اعتبار پیش بینی شده موجودی اولویت های تخصص پزشکی
|کد مقاله||سال انتشار||مقاله انگلیسی||ترجمه فارسی||تعداد کلمات|
|20512||2009||6 صفحه PDF||سفارش دهید||محاسبه نشده|
Publisher : Elsevier - Science Direct (الزویر - ساینس دایرکت)
Journal : Journal of Vocational Behavior, Volume 74, Issue 1, February 2009, Pages 128–133
Medical schools can assist students by providing them with quality career counseling to help them choose a medical specialty. Many schools use interest inventories to help identify students’ specialty interests. This study examined the predictive validity of one such inventory, the Medical Specialty Preference Inventory (MSPI). In a longitudinal design, we used discriminant function analysis to examine how well students’ scores on the MSPI fit their chosen medical specialty one year later. The MSPI correctly predicted students’ future medical specialty choice 58.1% of the time. These results can help career advisors interpret MSPI scores, and identify students’ most likely medical specialty choice, as well as their second most likely choice.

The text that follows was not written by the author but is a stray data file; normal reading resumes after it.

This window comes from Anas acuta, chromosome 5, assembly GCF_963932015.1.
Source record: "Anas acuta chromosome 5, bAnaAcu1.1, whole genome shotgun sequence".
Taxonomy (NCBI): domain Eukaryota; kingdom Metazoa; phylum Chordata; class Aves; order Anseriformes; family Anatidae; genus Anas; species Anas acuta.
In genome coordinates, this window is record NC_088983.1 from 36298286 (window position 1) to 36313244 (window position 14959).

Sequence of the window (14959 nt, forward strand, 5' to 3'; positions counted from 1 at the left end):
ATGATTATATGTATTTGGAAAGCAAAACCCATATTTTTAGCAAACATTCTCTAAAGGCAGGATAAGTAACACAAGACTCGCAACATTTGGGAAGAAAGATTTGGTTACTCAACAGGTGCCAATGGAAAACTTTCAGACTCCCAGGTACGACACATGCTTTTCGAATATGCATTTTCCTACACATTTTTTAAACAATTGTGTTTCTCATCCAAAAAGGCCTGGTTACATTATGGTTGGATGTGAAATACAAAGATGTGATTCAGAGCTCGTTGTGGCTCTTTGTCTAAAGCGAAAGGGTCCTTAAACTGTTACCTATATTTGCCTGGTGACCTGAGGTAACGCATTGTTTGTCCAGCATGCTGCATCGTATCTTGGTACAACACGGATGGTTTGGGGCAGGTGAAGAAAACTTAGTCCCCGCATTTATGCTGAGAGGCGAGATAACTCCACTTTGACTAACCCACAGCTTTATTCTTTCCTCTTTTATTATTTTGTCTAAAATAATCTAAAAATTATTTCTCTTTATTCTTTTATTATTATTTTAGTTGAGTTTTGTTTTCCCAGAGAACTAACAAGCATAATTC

Medical students’ specialty choice constitutes an important personal decision with far reaching consequences for individuals, and their families. Obtaining a medical degree requires the student to invest significant personal and economic resourses, and to delay transitions to work and family roles. State governments invest enormous resources to subsidize medical education at state institutions, and students mortgage their future to pay for the high costs of a medical education. Consequently, medical care providers, medical school faculty and staff, and students’ families encourage medical students to think proactively and carefully about their future medical specialty choice. Medical students choose a specialty for a variety of reasons, including experiences and exposure in medical school, academic performance in relevant clinical clerkships, personality attributes, and ratings of the content of medical practice (Reed, Jernstedt, & Reber, 2001). Unfortunately, students must often make this life-changing choice with inadequate information. Medical specialty counseling has developed over time to assist students in making specialty choices. Some career advisors use the Medical Specialty Preference Inventory (MSPI: Zimny, 1979) to facilitate the decision-making process. The MSPI is an assessment of students’ specialty interests and is used to inform their choice of medical specialty. In addition, the instrument can be used to assist physicians who are considering a medical specialty change at some point during residency. The original MSPI consisted of 199 items pertaining to medical activities and settings. Zimny (1979) asked a sample of physicians in each of six major medical specialties (Family Medicine, Internal Medicine, Obstetrics and Gynecology, Pediatrics, Psychiatry, and Surgery) to rate the extent to which each item from the MSPI was characteristic of general practice in their specialties. This method avoided the inherent problem in using generic interests, which may co-vary across specialties, and therefore, fail to distinguish clearly between them. The authors considered this approach to be favorable because it relates the characteristics of the practice of the specialties themselves rather than the characteristics of the physicians who practice in those specialties. Subsequently, it compares the medical activities that students prefer to the activities that physician’s in that specialty perform. This approach has received support from the literature. Savickas, Brizzi, Brisbin, and Pethtel (1988) compared the predictive validity of the MSPI with another medical specialty preference inventory, the Medical Specialty Preference Scales (MSPS: Gough, 1979). Whereas the MSPI uses practitioner-based scales and contains items related to actual medical practice, the MSPS uses student-based scales and contains generic interest items. The results from two consecutive medical student cohorts found that the MSPI successfully predicted a student’s specialty 59% of the time, whereas the MSPS successfully predicted a student’s specialty 19% of the time. Furthermore, the prediction rate for the MSPS only slightly exceeded what one would expect to see by chance alone. These results suggest that practitioner-based scales containing items related to specific medical practice predict students’ medical specialty choice better than student-based scales containing generic interest items. The current study employed the MSPI 2nd edition, which Zimny revised and updated in 2002 (Zimny, 2002). This revision brought about a number of important changes including a reduction in the number of items and subscales. Although previous research demonstrated the strong predictive validity of the original version of the MSPI, the predictive power of the updated version has not been tested. Therefore, this study investigated the predictive validity of the MSPI 2nd edition.